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In Chapter 2 we introduced vaccine efficacy parameters that require conditioning on exposure to infection. Household studies were used as the basis for defining exposure to infection in vaccine studies as early as the 1930s in evaluating the efficacy of pertussis vaccines (Kendrick and Eldering 1939). In addition to evaluating vaccine efficacy, household studies have been used to learn about transmission and natural history of many infections. Aspects of the natural history studied in households include the transmissibility, the incubation and latent periods, the duration of infectiousness, and the serial interval between cases (Hope-Simpson 1952; Bailey 1957). Household studies have also been used to evaluate other interventions, such as post-exposure prophylaxis with influenza antiviral agents (Welliver et al 2001; Hayden et al 2004). Exposure to an infectious case within a household can be used as a natural challenge study, for example, when studying immunological correlates of protection (Storsaeter et al 1998). Longitudinal studies of pneumococcal carriage in households and schools have been used to estimate the acquisition and clearance rates for asymptomatic pneumococcal carriage.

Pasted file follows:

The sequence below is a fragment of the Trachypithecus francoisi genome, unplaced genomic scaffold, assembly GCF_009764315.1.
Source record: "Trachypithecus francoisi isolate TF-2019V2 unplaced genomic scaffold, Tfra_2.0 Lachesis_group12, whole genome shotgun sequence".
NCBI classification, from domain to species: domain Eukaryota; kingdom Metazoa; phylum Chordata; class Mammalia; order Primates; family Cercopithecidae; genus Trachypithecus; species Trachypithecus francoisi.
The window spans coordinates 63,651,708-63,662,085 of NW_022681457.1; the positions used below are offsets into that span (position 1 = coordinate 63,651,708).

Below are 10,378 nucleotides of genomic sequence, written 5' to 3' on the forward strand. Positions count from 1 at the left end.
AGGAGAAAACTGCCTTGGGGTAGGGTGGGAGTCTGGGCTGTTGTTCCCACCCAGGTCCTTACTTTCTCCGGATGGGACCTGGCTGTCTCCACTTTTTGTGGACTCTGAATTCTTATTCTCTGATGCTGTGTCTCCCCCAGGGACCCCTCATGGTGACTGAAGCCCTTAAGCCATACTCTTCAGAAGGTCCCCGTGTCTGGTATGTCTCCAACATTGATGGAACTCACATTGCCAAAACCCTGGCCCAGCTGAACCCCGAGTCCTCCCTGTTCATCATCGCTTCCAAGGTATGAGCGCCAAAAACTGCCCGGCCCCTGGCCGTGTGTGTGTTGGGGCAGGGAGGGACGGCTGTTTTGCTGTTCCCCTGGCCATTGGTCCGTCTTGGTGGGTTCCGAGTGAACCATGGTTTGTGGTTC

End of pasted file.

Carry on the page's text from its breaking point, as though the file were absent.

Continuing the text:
The general idea of a transmission unit is that individuals make contact sufficient for transmission within it. Households are the most common form of transmission unit used in studies. It allows easy identification of contacts between a case and susceptibles, and families are convenient units of study. Many other settings are also used as transmission units in studies and analyses that condition on exposure to infection. These include sexual partnerships, classrooms, schools, school buses, airplanes, day care centers, and workplaces, among others. Here we talk mostly about household studies, but many of the study designs and analyses are applicable with possibly slight modification to other transmission units as well. The term household is much easier for exposition than is “transmission unit”.